Pharma companies operating in Europe and the US are set to share trial data with qualified researchers in response to mounting pressure from transparency campaigners.
The European Federation of Pharmaceutical Industries and Associations (EFPIA) and the US' Pharmaceutical Research and Manufacturers of America (PhRMA) released a joint set of principles detailing plans to allow greater access to information from clinical trials, although stopped short of full public availability.
Patient-level data for medicines approved in the US and EU will be shared with “qualified scientific and medical researchers upon request and subject to terms necessary to protect patient privacy and confidential commercial information”, said the statement, which comes amid wider moves toward greater transparency in order to better determine if a drug is as effective as its manufacturer claims.
The commitment from EFPIA/ PhRMA is especially timely, considering the leak earlier this week of a much criticised memo from the two trade bodies requesting their members use patient groups to support a campaign against increased access to trial data.
Set to be implemented from January 2014, the Principles for Responsible Clinical Trial Data Sharing: Our Commitment to Patients and Researchers states that requests for data will be reviewed by a scientific review board established by each company, which will include independent scientists and/ or healthcare professionals.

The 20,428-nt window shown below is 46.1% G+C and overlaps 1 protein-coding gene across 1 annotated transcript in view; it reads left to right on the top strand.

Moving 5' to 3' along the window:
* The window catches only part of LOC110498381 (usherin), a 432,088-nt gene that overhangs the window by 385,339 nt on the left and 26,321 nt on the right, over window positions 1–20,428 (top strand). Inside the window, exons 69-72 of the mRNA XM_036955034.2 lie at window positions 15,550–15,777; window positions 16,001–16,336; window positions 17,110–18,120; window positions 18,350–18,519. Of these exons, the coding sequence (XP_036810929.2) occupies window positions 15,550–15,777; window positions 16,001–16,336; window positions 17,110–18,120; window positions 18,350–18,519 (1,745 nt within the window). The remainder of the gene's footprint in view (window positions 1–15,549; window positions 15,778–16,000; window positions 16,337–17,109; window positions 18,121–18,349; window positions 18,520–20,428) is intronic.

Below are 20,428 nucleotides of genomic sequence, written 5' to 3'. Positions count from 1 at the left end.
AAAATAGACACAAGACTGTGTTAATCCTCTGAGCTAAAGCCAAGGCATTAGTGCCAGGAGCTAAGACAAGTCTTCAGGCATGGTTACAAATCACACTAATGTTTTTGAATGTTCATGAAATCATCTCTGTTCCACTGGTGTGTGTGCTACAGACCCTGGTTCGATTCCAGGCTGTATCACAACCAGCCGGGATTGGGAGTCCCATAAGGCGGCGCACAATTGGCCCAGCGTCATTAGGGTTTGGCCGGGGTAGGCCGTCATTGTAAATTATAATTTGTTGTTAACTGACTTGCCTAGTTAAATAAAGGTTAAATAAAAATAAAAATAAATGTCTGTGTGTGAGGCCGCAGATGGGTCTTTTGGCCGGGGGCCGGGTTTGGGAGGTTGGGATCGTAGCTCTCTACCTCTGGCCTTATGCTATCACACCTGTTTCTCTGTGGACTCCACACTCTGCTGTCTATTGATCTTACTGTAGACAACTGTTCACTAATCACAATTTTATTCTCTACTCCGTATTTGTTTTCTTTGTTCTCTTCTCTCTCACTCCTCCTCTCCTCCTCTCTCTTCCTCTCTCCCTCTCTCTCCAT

Researchers who request data will also be required to submit a research proposal to document the legitimacy of the research question and their qualifications as a researcher, and are encouraged to post the results of any research based on the data obtained.
This is in line with a previously announced commitment from Roche to release all trial data for its controversial influenza drug Tamiflu to health research body Cochrane Collaboration rather than make all data available.
Other principles outlined by the EFPIA and PhRMA include a commitment for companies to work with regulators to provide a summary of clinical trial results to patients who participate in clinical trials in order to improve understanding of the clinical process.
On top of this, companies will be committed to make publically available the synopses of clinical study reports submitted to regulators in Europe and the US upon approval of a new medicine or indication.
Trial failures also feature as part of the principles, and companies are encourage to publish results from all phase III trials, even if they don't back the effectiveness of a drug.
The EFPIA's director general Richard Bergström said the commitments offered a “responsible alternative to other proposals being put forth in the EU”.
This includes plans by the European Medicines Agency (EMA) to release clinical trial data on all newly-approved pharmaceutical drugs, which has come under criticism for its potential to undermine the competitiveness of the pharma industry.